Thursday, February 01, 2020

Sometimes, enough really is enough

Our consumer society runs on the premise enough is never enough. Whatever you have—wealth, possessions, power, fame—is only the basis for getting more. Every achievement is no sooner reached than discarded. You’ve done that; on to the next goal.

Bigger, better, farther

Everyone is constantly striving to get somewhere else. Wherever you are today, you’re quickly convinced that you need to move on. The organization tells you where to head for next. Gurus constantly urge you to set yourself goals, assign a time line, establish some way of measuring success, and so enable yourself to achieve whatever you are told that you want. If you reach a goal, set a new one. Do well in life, and your goal should be to do better. Reach a career goal, then forget it and set a new one. Hit this month’s budget and you can be sure next month’s will be bigger, tougher, more challenging. All this within a culture of urgency and push, rather than one of slow, gentle, thoughtful progress.

This pattern raises three questions for me:
  • Why do people behave like this?

  • Is it natural and inevitable, as people assume?

  • Is there an alternative, besides “dropping out?”

Ambition sometimes gets out of hand

When achievement drive is allowed to take over, the result is precisely what I’ve described. Once reached, every goal instantly loses its value. We’ve been there, done that, bought the tee-shirt. It no longer counts for anything. This is sad. Enjoying what you’ve achieved is one of the great pleasures of life. Does it make sense to spend hours preparing a gourmet meal, only to throw it away as soon as it’s ready? Don’t you want to savor it?

If you discount each achievement the moment the goal is reached, what effect does that have on others? Imagine a child coming home from school elated by some success, only to hear his or her parents rush straight from “well done” to setting another, tougher goal. “Okay, you did that. Big deal. What we expect now is . . . ”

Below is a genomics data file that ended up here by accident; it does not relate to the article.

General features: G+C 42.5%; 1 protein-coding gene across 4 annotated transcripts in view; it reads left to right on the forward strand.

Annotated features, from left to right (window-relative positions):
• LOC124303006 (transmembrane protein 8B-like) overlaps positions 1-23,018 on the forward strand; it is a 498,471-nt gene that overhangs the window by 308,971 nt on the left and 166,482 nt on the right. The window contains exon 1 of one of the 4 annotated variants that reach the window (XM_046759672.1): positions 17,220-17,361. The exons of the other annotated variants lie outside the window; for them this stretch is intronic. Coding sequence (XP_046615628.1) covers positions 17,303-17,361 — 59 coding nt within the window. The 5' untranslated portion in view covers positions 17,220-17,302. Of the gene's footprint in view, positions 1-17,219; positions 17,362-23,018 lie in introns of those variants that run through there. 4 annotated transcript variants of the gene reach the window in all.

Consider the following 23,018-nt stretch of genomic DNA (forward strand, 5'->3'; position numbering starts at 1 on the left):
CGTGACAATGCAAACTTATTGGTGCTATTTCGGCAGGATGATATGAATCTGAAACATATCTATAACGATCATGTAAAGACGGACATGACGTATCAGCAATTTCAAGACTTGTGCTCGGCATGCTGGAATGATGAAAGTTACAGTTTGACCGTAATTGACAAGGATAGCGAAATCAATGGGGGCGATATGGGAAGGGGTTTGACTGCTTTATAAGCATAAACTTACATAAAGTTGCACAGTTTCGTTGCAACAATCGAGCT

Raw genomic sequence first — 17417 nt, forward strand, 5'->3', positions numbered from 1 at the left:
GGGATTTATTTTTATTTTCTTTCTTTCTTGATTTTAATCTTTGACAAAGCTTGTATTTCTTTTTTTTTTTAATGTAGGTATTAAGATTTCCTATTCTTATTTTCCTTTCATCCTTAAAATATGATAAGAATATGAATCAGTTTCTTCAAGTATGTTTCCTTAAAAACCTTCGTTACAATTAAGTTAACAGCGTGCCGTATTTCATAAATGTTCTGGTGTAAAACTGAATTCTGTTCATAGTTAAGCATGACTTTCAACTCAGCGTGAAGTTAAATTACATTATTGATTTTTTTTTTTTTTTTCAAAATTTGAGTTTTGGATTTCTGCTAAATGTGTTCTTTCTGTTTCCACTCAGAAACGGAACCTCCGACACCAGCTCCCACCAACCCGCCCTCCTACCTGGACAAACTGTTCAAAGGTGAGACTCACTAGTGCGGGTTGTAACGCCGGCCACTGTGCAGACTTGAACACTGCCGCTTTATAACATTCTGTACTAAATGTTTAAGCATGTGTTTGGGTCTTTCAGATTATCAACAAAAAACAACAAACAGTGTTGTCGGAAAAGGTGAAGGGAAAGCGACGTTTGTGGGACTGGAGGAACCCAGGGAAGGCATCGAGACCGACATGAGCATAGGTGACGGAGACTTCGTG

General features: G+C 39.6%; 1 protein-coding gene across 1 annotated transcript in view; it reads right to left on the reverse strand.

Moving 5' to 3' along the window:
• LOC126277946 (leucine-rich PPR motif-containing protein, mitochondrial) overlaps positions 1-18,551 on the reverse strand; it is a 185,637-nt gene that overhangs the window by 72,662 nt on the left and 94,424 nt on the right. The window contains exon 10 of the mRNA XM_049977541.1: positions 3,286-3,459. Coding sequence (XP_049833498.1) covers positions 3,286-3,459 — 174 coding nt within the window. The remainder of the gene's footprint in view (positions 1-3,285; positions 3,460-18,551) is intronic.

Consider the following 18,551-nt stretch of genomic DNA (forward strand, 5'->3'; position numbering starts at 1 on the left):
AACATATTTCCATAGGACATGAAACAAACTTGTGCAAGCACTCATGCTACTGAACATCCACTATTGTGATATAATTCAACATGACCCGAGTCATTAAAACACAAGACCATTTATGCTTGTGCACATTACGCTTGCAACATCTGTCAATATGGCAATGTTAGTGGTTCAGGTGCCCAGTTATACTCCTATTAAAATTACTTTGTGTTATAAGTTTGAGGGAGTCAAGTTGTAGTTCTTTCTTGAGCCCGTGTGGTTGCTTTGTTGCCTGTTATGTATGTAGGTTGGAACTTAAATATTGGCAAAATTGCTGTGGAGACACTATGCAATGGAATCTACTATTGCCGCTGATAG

Far fetched? Not really. That’s exactly how many bosses behave. Achieve—even surpass—your current target and your reward will be a new target that’s bigger, tougher, and probably less achievable. It’s what people are urged to do in the rest of their lives. And it isn’t natural behavior, it’s learned. You don’t see animals hunting, catching their prey, then instantly rushing off to hunt again. They eat, then relax until they need to move on. Primitive tribes “waste” time sleeping, socializing, dancing, and creating art works. If this obsessive, goal-oriented behavior were natural, they’d be spending all their time inventing the wheel, trying to corner the market in loincloths, setting up multi-tribe trading cartels, and building thatched shopping malls to sell cheap goods bought in from more primitive tribes in the area.

So do you give up? Drop out of the rat race and go back to oil lamps and horse-drawn wagons? I don’t think that’s going to work, do you?

There is an alternative. Slow down. Take a little time to celebrate and enjoy each achievement. Praise is worth far more than money. Say “well done” and congratulate others as if you mean it. Take time out to celebrate success—both yours and other people’s. Savor the pleasure of a job well done. When you’ve enjoyed to the full what you worked hard to achieve, then you can start to think about moving on. No pleasure lasts forever. There’s a natural point when people start to focus on recreating the pleasure by setting a new goal.

Over-active achievement drive can and should be tamed. Take time to appreciate this life. It’s the only one you’ll have, so if you rush through it from one goal to the next, never pausing to enjoy anything, you’ll reach the end having done much and enjoyed little. That doesn’t seem much of a life goal, does it?

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Anonymous said...

Sometimes the lead-up to something fabulous is just as enjoyable (if not more so) than the object or experience obtained. My husband simply cannot understand that planning for a trip, budgeting, thinking out the itinerary, and the things to do and see is part of the pleasure of a trip. Taking time to savor is so important.

4:13 AM  
Carmine Coyote said...

Thanks for your comment, Anon.

I agree with you. The lead up (and savoring the experience afterwards) are major parts of a complete experience. Rushing past them destroys a great deal of the available pleasure in life.

Keep reading, my friend.

7:15 AM  
Sujatha said...

Your article and the comments completely resonated with me. I don't know whether it is aging or kids or what, but in the last few years, I've learnt to substantially slow down and appreciate small accomplishments both at work and in personal life.

8:30 AM  
Carmine Coyote said...

Thanks, Sujatha. I'm glad that you enjoyed it.

Keep reading, my friend.

9:01 AM  

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